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  • Frits Westra
    Forwarded by: fwestra@hetnet.nl (Frits Westra) Originally from: isml@yahoogroups.com Original Subject: [isml] Digest Number 827 Original Date: 1 Aug
    Message 1 of 1 , Aug 1, 2001
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      Forwarded by: fwestra@... (Frits Westra)
      Originally from: isml@yahoogroups.com
      Original Subject: [isml] Digest Number 827
      Original Date: 1 Aug 2001 10:07:03 -0000

      ========================== Forwarded message begins ======================

      [ISML] Insane Science Mailing List


      Date: Tue, 31 Jul 2001 16:33:43 -0700
      From: "DS2000" <ds2000@...>
      Subject: Supercomputer May Unlock Secrets of Universe

      From Reuters,
      Tuesday July 31 7:31 AM ET
      Supercomputer May Unlock Secrets of Universe

      By Peter Griffiths

      LONDON (Reuters) - Britain will unveil a state-of-the-art supercomputer on
      Tuesday which scientists hope will unlock the secrets of the origins of the

      The machine, the biggest supercomputer in British academia, cost $2 million
      and is one of the most powerful in Europe.

      It will tackle what is arguably the biggest question on earth: How was the
      universe created?

      The University of Durham in northeast England says its Cosmology Machine
      could store the contents of the British Library -- and still have spare

      ``The new machine will allow us to recreate the entire evolution of the
      universe, from its hot Big Bang beginning to the present,'' said Professor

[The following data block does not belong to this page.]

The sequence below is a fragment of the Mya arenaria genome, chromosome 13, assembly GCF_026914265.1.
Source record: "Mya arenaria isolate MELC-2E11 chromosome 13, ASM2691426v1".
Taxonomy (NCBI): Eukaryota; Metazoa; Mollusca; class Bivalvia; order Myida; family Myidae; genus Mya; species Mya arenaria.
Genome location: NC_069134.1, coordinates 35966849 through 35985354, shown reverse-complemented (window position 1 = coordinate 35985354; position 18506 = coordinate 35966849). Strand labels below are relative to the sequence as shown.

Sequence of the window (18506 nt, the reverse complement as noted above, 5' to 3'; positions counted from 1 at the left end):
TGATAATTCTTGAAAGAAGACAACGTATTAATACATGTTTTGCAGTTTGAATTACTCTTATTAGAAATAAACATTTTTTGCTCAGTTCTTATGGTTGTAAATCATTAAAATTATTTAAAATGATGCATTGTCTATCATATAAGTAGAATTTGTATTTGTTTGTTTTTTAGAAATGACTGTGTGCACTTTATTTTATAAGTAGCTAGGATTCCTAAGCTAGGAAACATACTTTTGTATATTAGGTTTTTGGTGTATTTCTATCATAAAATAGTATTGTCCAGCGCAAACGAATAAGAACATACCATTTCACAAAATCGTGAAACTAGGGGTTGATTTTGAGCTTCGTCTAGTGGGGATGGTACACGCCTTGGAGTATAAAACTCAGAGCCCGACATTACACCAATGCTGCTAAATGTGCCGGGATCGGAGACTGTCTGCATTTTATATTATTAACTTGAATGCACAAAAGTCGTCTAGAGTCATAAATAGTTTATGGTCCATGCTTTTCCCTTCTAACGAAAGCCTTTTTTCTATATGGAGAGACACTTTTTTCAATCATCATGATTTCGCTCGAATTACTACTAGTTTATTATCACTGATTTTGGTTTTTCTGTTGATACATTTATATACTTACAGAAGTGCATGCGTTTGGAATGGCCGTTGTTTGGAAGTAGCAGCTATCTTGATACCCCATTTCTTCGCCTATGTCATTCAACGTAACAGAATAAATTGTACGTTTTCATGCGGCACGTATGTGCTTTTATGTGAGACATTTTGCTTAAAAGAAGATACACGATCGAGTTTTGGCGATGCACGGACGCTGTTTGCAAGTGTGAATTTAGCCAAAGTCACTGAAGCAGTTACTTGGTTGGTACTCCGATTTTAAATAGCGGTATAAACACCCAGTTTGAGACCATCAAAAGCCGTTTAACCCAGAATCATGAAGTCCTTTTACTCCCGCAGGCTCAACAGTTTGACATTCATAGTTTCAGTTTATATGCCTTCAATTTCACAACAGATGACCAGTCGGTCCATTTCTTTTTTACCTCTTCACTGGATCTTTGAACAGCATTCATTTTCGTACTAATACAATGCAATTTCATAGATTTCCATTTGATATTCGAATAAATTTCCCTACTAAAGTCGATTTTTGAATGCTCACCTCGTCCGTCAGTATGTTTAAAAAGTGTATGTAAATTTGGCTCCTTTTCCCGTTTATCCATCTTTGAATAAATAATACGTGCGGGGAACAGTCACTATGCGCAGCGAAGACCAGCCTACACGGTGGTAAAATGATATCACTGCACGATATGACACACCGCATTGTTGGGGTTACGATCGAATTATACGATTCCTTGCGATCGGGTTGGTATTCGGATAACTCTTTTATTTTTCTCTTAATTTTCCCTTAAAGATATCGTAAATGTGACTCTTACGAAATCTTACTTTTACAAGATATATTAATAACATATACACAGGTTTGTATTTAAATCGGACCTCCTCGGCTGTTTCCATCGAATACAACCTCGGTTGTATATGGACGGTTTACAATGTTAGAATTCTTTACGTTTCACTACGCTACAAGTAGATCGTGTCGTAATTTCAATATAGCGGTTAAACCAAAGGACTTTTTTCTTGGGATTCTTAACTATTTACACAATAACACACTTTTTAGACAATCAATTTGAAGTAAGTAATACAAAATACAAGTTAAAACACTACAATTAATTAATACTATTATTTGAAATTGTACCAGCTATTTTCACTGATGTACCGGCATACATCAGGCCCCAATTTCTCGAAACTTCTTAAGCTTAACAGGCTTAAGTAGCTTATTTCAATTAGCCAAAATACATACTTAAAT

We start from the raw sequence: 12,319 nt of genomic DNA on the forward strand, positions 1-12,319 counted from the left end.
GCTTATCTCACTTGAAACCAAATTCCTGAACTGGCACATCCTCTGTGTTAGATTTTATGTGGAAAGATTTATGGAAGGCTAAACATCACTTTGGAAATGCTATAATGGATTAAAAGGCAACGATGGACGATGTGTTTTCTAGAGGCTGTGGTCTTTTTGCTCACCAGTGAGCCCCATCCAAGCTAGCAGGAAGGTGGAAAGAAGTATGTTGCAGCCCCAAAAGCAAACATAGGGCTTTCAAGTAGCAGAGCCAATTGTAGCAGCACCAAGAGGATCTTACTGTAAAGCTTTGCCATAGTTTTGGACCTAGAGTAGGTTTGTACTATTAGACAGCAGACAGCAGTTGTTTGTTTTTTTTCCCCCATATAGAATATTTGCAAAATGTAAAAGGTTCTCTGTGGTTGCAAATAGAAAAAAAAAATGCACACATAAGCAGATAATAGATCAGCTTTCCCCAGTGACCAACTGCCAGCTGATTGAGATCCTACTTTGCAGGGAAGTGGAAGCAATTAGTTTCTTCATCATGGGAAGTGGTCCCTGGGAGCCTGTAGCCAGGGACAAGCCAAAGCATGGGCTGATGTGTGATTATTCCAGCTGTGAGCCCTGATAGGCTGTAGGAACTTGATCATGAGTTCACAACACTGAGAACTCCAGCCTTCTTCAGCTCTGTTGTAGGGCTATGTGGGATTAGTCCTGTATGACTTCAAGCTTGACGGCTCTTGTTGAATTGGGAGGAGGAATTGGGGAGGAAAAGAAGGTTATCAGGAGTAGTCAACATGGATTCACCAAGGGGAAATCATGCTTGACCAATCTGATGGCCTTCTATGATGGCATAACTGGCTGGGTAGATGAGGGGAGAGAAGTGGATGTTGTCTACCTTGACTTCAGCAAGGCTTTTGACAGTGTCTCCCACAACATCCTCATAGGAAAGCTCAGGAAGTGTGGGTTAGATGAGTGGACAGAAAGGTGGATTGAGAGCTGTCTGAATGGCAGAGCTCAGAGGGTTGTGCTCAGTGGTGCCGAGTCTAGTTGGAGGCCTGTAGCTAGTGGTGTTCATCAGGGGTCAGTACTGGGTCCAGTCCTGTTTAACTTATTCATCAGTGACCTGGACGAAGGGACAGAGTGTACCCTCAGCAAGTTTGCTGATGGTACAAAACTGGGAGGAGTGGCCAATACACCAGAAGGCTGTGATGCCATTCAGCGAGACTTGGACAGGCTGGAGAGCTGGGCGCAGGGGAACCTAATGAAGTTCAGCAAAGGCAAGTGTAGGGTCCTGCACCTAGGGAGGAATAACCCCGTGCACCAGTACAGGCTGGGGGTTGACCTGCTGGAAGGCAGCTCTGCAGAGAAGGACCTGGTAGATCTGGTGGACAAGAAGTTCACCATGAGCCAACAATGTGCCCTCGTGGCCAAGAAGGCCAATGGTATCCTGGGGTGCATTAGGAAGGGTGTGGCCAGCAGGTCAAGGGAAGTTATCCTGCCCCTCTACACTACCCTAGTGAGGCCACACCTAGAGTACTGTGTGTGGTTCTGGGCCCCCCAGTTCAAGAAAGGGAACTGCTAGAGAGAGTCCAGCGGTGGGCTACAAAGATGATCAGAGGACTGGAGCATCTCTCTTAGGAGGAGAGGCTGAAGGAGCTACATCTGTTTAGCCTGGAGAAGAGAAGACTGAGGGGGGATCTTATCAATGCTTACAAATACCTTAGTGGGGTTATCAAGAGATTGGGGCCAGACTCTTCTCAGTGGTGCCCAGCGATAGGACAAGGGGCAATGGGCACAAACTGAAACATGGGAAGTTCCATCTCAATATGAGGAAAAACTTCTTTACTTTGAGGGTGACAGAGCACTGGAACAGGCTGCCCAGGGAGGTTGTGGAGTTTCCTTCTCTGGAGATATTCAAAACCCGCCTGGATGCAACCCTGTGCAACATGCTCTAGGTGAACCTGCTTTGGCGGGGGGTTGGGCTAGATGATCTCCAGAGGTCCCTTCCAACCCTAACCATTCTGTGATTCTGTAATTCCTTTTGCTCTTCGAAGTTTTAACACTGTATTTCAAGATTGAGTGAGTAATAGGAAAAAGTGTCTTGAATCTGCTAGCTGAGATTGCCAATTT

Carlos Frenk of the university's physics department.

      ``It will confront one of the grandest challenges of science: the
      understanding of how our universe was created.''

      Trade and Industry Secretary Patricia Hewitt will unveil the computer later
      on Tuesday.

      Despite huge advances in the last 40 years, cosmologists have a vast amount
      to learn about outer space.

      Many now back the Big Bang theory which claims that 15 billion years ago,
      the universe, then the size of a tennis ball, began violently expanding.

      But scientists are still arguing over the details.

      A University of Durham spokesman said the computer, which can make 10
      billion calculations a second, may help solve these mysteries.

      ``The Cosmology Machine takes data from billions of observations about the
      behavior of stars, gases, galaxies and the mysterious dark matter throughout
      the universe and then calculates how galaxies and solar systems formed and
      evolved,'' he said.

      The supercomputer was made by Sun Microsystems and supplied by Esteem
      Systems and is run by the Institute for Computational Cosmology. It has a
      memory equivalent to 11,000 CD-ROMs.

      Its launch comes after scientists in California said on Monday that they had
      found evidence of bacteria from outer space on the edge of the Earth's

      The discovery appeared to support the controversial theory that life evolved
      in outer space and reached the Earth from comets.

      Dan S

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